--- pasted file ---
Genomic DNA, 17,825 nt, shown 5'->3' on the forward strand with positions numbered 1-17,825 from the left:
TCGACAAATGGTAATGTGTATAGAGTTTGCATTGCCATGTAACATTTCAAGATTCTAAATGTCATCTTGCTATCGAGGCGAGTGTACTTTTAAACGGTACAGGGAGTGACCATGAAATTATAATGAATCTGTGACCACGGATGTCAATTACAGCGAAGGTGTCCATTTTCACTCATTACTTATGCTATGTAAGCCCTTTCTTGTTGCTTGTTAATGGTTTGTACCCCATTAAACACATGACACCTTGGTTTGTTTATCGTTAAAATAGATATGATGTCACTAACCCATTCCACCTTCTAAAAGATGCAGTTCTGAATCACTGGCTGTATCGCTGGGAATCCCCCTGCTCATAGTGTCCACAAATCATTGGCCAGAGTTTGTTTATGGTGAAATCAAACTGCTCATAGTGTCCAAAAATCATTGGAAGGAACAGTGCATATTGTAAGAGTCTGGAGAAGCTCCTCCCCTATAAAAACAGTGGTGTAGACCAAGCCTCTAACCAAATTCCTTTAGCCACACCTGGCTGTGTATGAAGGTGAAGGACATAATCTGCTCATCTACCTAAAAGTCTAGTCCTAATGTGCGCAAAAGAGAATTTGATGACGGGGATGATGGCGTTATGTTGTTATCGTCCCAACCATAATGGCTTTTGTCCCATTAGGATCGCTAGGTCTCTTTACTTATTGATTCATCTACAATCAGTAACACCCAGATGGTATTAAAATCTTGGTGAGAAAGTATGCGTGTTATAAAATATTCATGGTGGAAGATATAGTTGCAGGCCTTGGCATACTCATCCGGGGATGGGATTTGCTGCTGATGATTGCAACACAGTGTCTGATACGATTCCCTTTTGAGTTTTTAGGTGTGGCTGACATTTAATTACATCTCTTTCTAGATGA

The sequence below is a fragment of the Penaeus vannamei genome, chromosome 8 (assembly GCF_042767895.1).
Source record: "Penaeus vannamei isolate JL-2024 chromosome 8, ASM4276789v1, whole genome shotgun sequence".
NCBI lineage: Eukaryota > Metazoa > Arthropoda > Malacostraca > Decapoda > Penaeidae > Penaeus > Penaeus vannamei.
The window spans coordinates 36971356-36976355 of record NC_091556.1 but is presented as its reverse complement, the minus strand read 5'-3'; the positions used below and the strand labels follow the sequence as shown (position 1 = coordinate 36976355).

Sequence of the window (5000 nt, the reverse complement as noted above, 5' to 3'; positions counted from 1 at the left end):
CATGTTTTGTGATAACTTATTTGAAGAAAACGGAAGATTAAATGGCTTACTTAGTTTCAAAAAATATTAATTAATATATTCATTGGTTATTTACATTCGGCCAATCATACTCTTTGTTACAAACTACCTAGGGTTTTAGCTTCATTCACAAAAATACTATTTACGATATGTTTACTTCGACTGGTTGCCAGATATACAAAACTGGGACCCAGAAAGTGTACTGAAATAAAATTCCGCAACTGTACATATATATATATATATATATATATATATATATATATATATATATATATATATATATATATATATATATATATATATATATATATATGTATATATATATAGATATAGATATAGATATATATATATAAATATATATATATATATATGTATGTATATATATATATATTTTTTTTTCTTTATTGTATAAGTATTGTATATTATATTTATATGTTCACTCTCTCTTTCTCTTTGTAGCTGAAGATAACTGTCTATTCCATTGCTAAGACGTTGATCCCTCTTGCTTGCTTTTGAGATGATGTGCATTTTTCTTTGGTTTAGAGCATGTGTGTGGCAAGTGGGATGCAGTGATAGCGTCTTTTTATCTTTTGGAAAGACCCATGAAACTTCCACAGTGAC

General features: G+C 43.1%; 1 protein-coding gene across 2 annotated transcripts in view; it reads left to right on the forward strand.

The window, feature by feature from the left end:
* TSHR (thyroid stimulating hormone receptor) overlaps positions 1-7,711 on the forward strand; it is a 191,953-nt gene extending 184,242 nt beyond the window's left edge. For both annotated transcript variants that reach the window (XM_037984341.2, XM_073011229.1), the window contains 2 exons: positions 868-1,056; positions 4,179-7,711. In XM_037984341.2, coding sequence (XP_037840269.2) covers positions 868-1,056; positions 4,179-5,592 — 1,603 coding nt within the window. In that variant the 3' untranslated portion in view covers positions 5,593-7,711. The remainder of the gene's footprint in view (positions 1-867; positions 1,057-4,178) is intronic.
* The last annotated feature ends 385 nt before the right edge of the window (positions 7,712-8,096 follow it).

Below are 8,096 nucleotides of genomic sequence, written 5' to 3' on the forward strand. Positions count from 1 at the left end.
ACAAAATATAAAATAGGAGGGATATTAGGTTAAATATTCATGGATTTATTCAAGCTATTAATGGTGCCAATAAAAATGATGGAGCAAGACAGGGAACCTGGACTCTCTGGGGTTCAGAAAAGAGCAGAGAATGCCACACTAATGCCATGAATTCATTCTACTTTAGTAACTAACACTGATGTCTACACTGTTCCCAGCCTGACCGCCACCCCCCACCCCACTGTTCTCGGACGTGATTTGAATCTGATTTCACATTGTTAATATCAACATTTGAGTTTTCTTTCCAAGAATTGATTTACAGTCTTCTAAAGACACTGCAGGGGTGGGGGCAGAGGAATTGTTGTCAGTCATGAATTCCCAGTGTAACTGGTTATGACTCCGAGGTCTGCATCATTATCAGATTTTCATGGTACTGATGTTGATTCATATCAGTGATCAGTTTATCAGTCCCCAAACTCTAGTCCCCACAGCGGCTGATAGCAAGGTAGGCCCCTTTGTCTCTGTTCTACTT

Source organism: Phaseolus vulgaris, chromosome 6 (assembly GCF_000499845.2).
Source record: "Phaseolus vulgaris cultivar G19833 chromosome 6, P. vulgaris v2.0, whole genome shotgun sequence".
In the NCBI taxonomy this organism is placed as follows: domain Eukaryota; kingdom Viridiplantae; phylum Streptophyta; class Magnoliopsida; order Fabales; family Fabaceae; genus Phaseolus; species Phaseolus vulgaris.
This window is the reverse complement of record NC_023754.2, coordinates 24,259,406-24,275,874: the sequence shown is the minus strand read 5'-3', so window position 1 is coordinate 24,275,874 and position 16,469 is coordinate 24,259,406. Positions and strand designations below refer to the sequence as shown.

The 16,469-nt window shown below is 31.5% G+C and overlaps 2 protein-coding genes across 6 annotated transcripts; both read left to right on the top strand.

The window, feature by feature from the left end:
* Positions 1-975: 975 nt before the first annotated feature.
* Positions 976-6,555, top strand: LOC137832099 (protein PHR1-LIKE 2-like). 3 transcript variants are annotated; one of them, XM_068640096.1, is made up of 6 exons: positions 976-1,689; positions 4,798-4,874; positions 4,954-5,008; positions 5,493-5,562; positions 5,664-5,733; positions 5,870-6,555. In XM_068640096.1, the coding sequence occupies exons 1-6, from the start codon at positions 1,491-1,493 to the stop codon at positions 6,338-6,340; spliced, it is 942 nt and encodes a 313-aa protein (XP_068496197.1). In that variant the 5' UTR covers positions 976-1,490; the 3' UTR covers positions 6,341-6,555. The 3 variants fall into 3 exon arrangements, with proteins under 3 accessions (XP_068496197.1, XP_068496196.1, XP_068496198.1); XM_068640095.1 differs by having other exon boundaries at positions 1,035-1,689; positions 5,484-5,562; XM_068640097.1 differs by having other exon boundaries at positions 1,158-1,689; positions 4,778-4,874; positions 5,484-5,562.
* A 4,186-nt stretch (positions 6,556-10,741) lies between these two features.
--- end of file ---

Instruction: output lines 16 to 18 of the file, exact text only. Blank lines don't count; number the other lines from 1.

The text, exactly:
Source record: "Phaseolus vulgaris cultivar G19833 chromosome 6, P. vulgaris v2.0, whole genome shotgun sequence".
In the NCBI taxonomy this organism is placed as follows: domain Eukaryota; kingdom Viridiplantae; phylum Streptophyta; class Magnoliopsida; order Fabales; family Fabaceae; genus Phaseolus; species Phaseolus vulgaris.
This window is the reverse complement of record NC_023754.2, coordinates 24,259,406-24,275,874: the sequence shown is the minus strand read 5'-3', so window position 1 is coordinate 24,275,874 and position 16,469 is coordinate 24,259,406. Positions and strand designations below refer to the sequence as shown.